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[U] Commonwealth v. Buckingham

Superior Court of Pennsylvania

March 10, 2014



Appeal from the PCRA Order of May 13, 2013 In the Court of Common Pleas of Potter County Criminal Division at No(s): CP-53-CR-0000201-2011




Appellant, Avery Earl Buckingham, appeals from the order entered on May 13, 2013 dismissing his petition filed under the Post-Conviction Relief Act ("PCRA"), 42 Pa.C.S.A. §§ 9541-9546. We affirm.

On April 16, 2012, Appellant pled guilty to third-degree murder[1] and conspiracy to commit murder.[2] On May 22, 2012, Appellant was sentenced to an aggregate term of 40 to 80 years' imprisonment. Appellant did not file a direct appeal. On September 20, 2012, Appellant filed a pro se PCRA petition.[3] On April 23, 2013, the PCRA court gave notice that it intended to dismiss the petition without an evidentiary hearing pursuant to Pennsylvania Rule of Criminal Procedure 907(1). On May 13, 2013, the PCRA court dismissed Appellant's PCRA petition. On May 14, 2013, Attorney Jarett Smith was re-appointed to represent Appellant on appeal. This timely appeal followed.[4]

Appellant's court-appointed counsel filed a brief pursuant to Commonwealth v. McClendon, 434 A.2d 1185 (Pa. 1981), and its federal predecessor, Anders v. California, 386 U.S. 738 (1967); however, counsel failed to file a petition for leave to withdraw or properly advise Appellant of his rights to proceed pro se or retain new counsel.[5] Accordingly, we denied counsel's request to withdraw and ordered him to comply with the procedural requirements for withdrawal or file an advocate's brief. Commonwealth v. Buckingham, 963 WDA 2013 (Pa. Super. Dec. 24, 2013) (unpublished memorandum); see Commonwealth v. Wrecks, 931 A.2d 717, 721 (Pa. Super. 2007) (internal citations omitted). Thereafter, on January 10, 2014, counsel filed an advocate's brief.

Appellant presents one issue for our review:

Should [ this] Court reverse and remand the [ PCRA court] and grant the Appellant's PCRA petition [ because] the [ PCRA] court denied the PCRA [ petition] without a hearing where the Appellant's right to receive the sentence pursuant to the plea was inconsistent with the sentence imposed as to avoid manifest injustice?

Appellant's Amended Brief at 13.

As most PCRA appeals involve mixed questions of fact and law, "[ o]ur standard of review of a [ PCRA] court order granting or denying relief under the PCRA calls upon us to [ consider] whether the determination of the PCRA court is supported by the evidence of record and is free of legal error." Commonwealth v. Barndt, 74 A.3d 185, 191-192 (Pa. Super. 2013) (internal quotation marks and citation omitted). "The PCRA court's findings will not be disturbed unless there is no support for the findings in the certified record." Commonwealth v. Cintora, 69 A.3d 759, 762 (Pa. Super. 2013) (citation omitted).

Appellant's claim is related to the purported ineffectiveness of his trial counsel. A "defendant's right to counsel guaranteed by the Sixth Amendment to the United States Constitution and Article I, [ Section] 9 of the Pennsylvania Constitution is violated where counsel's performance so undermined the truth-determining process that no reliable adjudication of guilt or innocence could have taken place." Commonwealth v. Simpson, 66 A.3d 253, 260 (Pa. 2013) (internal quotation marks and citation omitted). " Counsel is presumed to be effective." Commonwealth v. Bennett, 57 A.3d 1185, 1195 (Pa. 2012) (citation omitted).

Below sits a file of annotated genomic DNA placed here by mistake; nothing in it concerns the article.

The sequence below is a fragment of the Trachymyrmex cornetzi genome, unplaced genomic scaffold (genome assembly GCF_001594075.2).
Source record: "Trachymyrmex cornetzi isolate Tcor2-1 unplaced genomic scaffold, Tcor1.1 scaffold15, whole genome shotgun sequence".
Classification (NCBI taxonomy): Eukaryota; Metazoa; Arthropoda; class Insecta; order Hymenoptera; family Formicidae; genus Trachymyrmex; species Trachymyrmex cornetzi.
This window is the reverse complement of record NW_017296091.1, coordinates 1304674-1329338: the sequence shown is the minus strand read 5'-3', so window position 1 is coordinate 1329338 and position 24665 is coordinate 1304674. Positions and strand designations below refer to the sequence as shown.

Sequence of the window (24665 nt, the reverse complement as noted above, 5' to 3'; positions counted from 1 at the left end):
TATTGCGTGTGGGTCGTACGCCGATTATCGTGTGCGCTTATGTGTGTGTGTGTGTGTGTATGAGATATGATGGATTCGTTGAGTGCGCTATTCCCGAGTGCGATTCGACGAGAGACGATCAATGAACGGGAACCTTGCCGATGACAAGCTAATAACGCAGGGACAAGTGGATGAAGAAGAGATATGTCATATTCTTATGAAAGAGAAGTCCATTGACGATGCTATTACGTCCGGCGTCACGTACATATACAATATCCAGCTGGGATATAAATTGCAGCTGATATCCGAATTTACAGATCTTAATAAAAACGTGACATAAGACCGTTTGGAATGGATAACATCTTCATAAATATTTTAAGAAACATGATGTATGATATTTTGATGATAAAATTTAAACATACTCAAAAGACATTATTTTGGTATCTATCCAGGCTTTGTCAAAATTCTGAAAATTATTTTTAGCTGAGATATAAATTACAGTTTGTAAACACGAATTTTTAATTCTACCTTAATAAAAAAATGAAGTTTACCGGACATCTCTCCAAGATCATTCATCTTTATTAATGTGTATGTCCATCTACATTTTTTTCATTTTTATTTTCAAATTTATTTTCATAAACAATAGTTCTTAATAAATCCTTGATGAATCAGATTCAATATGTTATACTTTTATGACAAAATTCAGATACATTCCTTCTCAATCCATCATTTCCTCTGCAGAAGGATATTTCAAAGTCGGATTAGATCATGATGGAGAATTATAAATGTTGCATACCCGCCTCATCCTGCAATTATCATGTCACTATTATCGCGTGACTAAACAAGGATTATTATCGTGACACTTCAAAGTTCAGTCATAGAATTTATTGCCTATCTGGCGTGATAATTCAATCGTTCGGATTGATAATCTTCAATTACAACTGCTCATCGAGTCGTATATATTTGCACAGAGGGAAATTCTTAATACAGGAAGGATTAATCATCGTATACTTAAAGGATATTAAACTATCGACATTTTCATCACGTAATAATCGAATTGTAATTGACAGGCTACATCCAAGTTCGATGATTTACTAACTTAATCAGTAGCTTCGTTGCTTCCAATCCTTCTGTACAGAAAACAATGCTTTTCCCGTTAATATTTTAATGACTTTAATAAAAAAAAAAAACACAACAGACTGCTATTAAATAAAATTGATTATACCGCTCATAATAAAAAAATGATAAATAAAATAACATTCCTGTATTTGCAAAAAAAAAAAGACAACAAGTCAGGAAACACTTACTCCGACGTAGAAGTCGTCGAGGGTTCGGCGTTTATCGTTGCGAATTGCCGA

In order to overcome the presumption that counsel was effective, Appellant must establish that " (1) the underlying claim is of arguable merit; (2) the particular course of conduct pursued by counsel did not have some reasonable basis designed to effectuate his client's interests; and (3) but for counsel's ineffectiveness, there is a reasonable probability that the outcome of the proceedings would have been different." Commonwealth v. Luster, 71 A.3d 1029, 1039 (Pa. Super. 2013) (internal alterations, quotation m arks, and citation omitted). "The burden of proving ineffectiveness rests with the appellant, " and "[ t] he failure to satisfy any one of the prongs of the test for ineffective assistance of counsel requires rejection of the claim ." Commonwealth v. Hill, 42 A.3d 1085, 1089-1090 (Pa. Super. 2012), appeal granted on other grounds, 58 A.3d 749 (Pa. 2012) (citations omitted).

Appellant raises several arguments regarding his trial counsel's alleged ineffectiveness. However, "[ p]rior to addressing the substance of [ Appellant's arguments] we must determine whether [ he] properly preserved [ the issues] ." Madrid v. Alpine Mountain Corp., 24 A.3d 380, 382 (Pa. Super. 2011) (citation omitted). An appellant is required to raise an issue in the PCRA court in order for the issue to be preserved for appellate review. Pa.R.A.P. 302(a); Commonwealth v. Roney, 79 A.3d 595, 616 (Pa. 2013). In this case, Appellant's PCRA petition alleged that he was sentenced for first-degree murder when his plea agreement provided that he would plead guilty to third-degree murder and criminal conspiracy. See PCRA Petition, 9/20/12, at 3. Appellant did not raise any other issues in his petition. See generally id. Thus, whether Appellant was improperly sentenced for first-degree murder is the only issue preserved for appellate review.

A review of the certified record reveals that Appellant was sentenced for third-degree murder and criminal conspiracy - not first degree murder. See N.T., 5/22/12, at 18. Thus, the PCRA court properly determined that the lone issue raised in Appellant's petition lacked arguable merit and therefore dismissed Appellant's petition without an evidentiary hearing. See Pa.R.Crim .P. 907(1).

Order affirmed.

Judgment Entered.

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